Joe Lieberman Joseph Lieberman Office: Junior Senator, Connecticut Political party: Democratic Term of office: January 1989-Present Preceded by: Lowell Weicker Succeeded by: Incumbent (2007) Born: February 24, 1942 Stamford, Connecticut Died: Spouse: Hadassah Lieberman Joseph Isadore Lieberman, (born February 24, 1942) is a Democratic U.S. senator from Connecticut, best known as Al Gore's running mate on the Democratic ticket in 2000. The religiously-observant Lieberman is the first Jewish candidate in the United States to have been nominated by a major party as their Vice Presidential candidate. In 2004, Lieberman campaigned for the Democratic nomination for President, but gained little support from primary voters and dropped out of the race.
Lieberman defeated liberal Republican Lowell Weicker to win election to the United States Senate in 1988 and was re-elected in 1994 and 2000. A former chair of the influential Democratic Leadership Council, a collection of centrist and conservative Democrats, Lieberman is considered to be one of the most conservative of prominent Democratic politicians. He has been a strong supporter of the U.S.-led 2003 invasion of Iraq and criticized some of his opponents in the 2004 Primaries for their opposition to the war; he is also generally more sympathetic to the role of religion in public life than many within the Party, and he first achieved national notice for his public criticism of President Bill Clinton's ethical conduct during the Lewinsky scandal in 1998.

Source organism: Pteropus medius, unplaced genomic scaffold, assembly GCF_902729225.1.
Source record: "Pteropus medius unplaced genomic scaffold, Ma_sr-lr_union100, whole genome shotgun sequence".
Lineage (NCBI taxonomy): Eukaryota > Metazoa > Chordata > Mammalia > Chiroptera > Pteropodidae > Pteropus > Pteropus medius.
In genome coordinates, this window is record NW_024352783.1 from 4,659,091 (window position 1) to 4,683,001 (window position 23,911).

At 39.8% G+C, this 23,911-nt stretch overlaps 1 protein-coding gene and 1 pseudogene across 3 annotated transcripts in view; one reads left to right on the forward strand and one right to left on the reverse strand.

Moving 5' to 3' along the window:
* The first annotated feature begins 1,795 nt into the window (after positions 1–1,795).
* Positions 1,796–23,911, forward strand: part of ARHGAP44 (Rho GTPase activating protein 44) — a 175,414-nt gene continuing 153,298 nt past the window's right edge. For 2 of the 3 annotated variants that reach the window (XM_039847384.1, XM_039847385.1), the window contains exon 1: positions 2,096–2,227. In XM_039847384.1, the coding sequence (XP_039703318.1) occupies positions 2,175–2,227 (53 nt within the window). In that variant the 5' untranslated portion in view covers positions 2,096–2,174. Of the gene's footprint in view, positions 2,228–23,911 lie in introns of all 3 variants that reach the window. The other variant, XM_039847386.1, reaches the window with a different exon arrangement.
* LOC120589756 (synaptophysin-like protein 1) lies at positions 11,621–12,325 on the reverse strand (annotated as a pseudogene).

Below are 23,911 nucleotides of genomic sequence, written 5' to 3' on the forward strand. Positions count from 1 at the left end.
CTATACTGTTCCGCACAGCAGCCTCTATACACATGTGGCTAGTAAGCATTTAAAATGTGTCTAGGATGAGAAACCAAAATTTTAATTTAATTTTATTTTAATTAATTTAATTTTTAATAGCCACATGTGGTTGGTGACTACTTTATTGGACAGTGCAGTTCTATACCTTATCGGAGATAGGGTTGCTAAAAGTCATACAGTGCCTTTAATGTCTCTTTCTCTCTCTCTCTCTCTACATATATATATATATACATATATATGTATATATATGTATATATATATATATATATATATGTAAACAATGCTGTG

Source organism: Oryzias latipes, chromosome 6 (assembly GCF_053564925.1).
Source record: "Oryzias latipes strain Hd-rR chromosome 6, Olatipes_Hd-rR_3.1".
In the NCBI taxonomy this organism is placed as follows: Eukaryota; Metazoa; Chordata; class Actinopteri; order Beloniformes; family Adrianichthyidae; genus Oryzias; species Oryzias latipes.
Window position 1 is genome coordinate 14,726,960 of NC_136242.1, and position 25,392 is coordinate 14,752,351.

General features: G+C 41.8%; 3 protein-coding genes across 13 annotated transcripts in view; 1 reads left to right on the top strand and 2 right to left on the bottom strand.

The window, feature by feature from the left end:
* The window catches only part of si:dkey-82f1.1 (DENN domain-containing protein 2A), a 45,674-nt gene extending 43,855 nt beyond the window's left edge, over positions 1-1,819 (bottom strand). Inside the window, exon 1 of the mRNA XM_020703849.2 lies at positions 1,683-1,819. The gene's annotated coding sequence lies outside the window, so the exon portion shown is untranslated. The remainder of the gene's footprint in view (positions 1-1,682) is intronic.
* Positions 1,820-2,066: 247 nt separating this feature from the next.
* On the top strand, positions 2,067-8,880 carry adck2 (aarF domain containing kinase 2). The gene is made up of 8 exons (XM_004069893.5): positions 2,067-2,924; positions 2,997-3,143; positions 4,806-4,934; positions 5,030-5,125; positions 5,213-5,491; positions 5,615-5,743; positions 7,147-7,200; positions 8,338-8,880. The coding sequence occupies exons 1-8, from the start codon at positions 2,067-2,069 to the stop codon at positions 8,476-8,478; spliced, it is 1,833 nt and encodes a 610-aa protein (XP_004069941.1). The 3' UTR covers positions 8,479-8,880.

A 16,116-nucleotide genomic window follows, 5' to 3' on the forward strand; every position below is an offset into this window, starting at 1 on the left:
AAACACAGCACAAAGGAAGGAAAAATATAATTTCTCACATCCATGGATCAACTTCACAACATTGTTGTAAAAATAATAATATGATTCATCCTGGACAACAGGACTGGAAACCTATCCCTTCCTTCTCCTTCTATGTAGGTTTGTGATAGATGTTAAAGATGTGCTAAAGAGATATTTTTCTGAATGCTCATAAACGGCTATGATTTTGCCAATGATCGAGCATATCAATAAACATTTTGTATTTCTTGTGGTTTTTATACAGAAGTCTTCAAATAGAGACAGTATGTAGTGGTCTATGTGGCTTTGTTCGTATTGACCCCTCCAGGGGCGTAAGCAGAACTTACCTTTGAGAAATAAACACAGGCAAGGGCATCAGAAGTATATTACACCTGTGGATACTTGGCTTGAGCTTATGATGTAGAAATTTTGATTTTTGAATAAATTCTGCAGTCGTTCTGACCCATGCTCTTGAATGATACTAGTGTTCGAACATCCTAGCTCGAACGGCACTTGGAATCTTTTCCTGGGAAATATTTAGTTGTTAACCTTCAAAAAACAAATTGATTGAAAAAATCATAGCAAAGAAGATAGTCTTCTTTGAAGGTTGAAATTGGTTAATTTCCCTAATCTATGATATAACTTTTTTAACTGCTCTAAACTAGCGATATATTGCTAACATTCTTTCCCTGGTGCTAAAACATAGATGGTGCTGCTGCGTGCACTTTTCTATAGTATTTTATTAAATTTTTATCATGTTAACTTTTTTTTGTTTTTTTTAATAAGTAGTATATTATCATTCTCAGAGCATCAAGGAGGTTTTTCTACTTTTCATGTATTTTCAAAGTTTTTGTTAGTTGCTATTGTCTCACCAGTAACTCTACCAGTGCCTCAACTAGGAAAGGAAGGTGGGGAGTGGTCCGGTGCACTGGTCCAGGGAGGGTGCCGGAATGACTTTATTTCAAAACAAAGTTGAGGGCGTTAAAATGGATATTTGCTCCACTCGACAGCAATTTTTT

On other issues, such as abortion, gun control and the environment, Lieberman's views more closely follow the positions of the Democratic party mainstream. Although sometimes characterized by his more liberal colleagues as a "Republicrat", Lieberman is viewed by others as a Democrat in the tradition of Washington Senator Henry "Scoop" Jackson, who advocated a hawkish foreign policy and a liberal domestic program and whom some consider to be an ancestor of modern neoconservatism.
In 2005 media reports suggested that Lieberman might replace Secretary of Defense Donald Rumsfeld. Lieberman dispelled the rumors, saying "It's a total fantasy, there's just no truth to it."